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Ishinomaki stool

Stool
2011 (designed), May 2015 (assembled)
Artist/Maker
Place Of Origin

This small stool, designed by Tokyo-based architect Keiji Ashizawa, is part of a range of simple furniture produced in Japan by the Ishinomaki Laboratory. Its design sprung from the relief effort which followed the devastation caused by 2011 Tōhoku earthquake and tsunami, a disaster which claimed over 3000 lives in the city of Ishinomaki.

A number of architects and designers, mostly Japanese, have designed for the workshop, attracted to its programme of socially-motivated design. Initially, all furniture produced by the factory was constructed from standard lengths of red cedar, fitted together in various ways and assembled using only a screwdriver or hammer. This simple production process allowed the furniture to be built by locals, without specialist skills. The consistency of material and construction gives the collection a unified aesthetic, regardless of who designed each piece. This stool, one of the Ishinomaki Laboratory’s first designs, was intended as a step-stool to be used at the entrances of temporary housing.


object details
Categories
Object Type
Materials and Techniques
Red cedar, assembled from a flat-pack
Brief Description
Ishinomaki stool; Keiji Ashizawa for Ishinomaki Laboratory; Ishinomaki, Japan; designed 2011, made 2014-15
Physical Description
Small flat-pack stool of red cedar, joined by screws. The seat is formed by two plankss over supporting A-frame legs.

Dimensions
  • Width: 40cm
  • Height: 42cm
  • Depth: 30cm
Measurements taken from product specs
Production typeMass produced
Credit line
Given by Rupert Faulkner
Object history
Given to the V&A in 2015 by Rupert Faulkner [RF 2015/269]; received as a flat-pack.

Historical context
This small stool, designed by Tokyo-based architect Keiji Ashizawa, is part of a range of simple furniture produced in Japan by the Ishinomaki Laboratory. Its design sprung from the relief effort which followed the devastation caused by 2011 Tōhoku earthquake and tsunami, a disaster which claimed over 3000 lives in the city of Ishinomaki. Ashizawa came to Ishinomaki shortly after the tsunami to help a friend rebuild his ruined restaurant. Instead, the restaurant’s ground floor became the first premises of the Ishinomaki Laboratory, a workshop where local people effected by the disaster could come to learn to build and repair furniture. Collaboration with Herman Miller allowed the Ishinomaki Laboratory to subsequently expand into a manufacturing enterprise and the profits generated have been used to revitalise the local economy.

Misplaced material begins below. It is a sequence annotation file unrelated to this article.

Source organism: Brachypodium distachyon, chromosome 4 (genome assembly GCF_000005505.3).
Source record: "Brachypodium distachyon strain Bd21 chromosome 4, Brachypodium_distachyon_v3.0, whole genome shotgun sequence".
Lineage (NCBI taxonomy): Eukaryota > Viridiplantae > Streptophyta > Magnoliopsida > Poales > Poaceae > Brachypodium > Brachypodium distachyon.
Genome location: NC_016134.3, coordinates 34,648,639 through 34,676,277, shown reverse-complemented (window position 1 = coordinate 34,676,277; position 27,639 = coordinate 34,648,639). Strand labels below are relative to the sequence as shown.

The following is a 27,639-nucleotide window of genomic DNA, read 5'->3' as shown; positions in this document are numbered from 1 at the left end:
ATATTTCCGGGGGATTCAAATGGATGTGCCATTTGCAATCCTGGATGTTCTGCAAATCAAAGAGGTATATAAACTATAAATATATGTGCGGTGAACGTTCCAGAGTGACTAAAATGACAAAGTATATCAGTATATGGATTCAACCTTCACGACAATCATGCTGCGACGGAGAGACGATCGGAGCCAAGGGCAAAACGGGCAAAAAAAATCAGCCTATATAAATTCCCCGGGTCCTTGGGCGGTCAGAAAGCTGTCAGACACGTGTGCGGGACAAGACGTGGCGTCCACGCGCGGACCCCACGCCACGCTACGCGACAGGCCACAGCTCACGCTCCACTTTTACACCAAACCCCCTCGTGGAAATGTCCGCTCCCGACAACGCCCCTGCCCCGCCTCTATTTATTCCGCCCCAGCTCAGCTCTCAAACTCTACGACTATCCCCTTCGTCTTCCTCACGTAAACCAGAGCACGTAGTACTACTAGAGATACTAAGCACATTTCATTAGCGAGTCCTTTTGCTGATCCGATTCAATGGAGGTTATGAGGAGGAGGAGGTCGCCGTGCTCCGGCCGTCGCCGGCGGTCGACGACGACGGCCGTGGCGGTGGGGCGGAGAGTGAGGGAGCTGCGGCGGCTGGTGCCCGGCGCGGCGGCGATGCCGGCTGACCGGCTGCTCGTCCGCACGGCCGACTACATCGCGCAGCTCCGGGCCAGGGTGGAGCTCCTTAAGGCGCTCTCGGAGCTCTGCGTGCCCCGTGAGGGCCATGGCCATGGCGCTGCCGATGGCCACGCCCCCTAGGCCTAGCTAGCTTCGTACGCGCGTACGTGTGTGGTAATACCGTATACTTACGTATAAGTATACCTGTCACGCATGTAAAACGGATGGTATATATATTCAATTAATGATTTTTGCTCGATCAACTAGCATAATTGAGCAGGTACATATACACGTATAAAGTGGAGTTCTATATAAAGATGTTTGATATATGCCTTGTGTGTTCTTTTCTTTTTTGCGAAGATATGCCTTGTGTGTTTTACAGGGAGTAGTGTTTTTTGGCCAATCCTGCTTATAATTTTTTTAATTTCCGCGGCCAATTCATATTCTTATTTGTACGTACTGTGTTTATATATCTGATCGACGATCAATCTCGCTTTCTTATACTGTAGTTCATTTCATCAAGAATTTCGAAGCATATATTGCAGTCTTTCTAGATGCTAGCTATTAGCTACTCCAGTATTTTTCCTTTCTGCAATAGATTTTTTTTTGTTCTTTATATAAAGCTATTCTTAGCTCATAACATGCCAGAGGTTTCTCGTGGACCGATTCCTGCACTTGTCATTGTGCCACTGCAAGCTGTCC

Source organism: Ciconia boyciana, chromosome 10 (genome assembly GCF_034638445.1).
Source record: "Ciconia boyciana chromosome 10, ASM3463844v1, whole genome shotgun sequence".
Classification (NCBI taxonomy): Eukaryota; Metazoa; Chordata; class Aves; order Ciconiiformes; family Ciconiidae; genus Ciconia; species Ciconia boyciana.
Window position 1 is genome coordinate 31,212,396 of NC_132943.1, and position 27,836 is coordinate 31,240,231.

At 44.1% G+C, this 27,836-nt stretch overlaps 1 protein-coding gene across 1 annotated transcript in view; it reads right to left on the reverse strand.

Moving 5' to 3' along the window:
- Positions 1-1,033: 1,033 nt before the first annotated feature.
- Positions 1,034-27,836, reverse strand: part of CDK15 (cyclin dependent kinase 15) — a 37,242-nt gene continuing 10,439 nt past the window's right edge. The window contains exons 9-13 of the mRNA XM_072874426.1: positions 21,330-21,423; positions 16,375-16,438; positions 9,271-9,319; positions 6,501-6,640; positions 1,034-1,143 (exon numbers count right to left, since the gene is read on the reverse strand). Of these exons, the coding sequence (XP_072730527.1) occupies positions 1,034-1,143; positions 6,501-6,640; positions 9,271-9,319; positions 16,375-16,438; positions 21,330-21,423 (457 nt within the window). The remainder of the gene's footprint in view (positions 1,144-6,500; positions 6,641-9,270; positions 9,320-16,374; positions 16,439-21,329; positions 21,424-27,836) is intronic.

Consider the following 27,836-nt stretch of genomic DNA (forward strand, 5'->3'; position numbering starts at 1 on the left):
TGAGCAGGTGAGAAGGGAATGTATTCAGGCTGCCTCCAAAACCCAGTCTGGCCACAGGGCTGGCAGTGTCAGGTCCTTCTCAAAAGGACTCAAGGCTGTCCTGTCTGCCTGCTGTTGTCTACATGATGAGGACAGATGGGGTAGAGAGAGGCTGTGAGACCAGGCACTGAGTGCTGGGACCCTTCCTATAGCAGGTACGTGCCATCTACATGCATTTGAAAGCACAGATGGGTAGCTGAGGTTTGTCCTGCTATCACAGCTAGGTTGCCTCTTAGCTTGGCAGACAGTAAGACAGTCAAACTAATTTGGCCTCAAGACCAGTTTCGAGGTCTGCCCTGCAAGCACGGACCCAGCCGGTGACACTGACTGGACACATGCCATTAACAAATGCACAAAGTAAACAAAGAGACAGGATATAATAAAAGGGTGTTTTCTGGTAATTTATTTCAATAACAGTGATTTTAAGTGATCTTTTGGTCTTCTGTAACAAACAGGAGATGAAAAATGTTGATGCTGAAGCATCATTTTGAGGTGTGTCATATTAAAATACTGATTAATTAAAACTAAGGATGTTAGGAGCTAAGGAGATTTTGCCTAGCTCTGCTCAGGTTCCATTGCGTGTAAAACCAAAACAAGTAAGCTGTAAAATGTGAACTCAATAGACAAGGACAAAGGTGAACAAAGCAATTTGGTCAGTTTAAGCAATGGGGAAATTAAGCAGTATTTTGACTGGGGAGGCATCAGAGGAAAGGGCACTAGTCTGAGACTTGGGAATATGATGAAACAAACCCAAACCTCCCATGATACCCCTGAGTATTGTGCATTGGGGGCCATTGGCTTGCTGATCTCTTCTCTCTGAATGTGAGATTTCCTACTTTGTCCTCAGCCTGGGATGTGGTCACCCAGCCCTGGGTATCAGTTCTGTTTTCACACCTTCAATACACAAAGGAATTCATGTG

In Japan it is considered poor etiquette to wear shoes inside the house, so generally they are left in the entranceway. This stool, intended for use both in and out of doors, allows a visitor a place to remove their footwear before entering a dwelling.

Summary
This small stool, designed by Tokyo-based architect Keiji Ashizawa, is part of a range of simple furniture produced in Japan by the Ishinomaki Laboratory. Its design sprung from the relief effort which followed the devastation caused by 2011 Tōhoku earthquake and tsunami, a disaster which claimed over 3000 lives in the city of Ishinomaki.



A number of architects and designers, mostly Japanese, have designed for the workshop, attracted to its programme of socially-motivated design. Initially, all furniture produced by the factory was constructed from standard lengths of red cedar, fitted together in various ways and assembled using only a screwdriver or hammer. This simple production process allowed the furniture to be built by locals, without specialist skills. The consistency of material and construction gives the collection a unified aesthetic, regardless of who designed each piece. This stool, one of the Ishinomaki Laboratory’s first designs, was intended as a step-stool to be used at the entrances of temporary housing.

Collection
Accession Number
W.4-2015

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record createdApril 9, 2015
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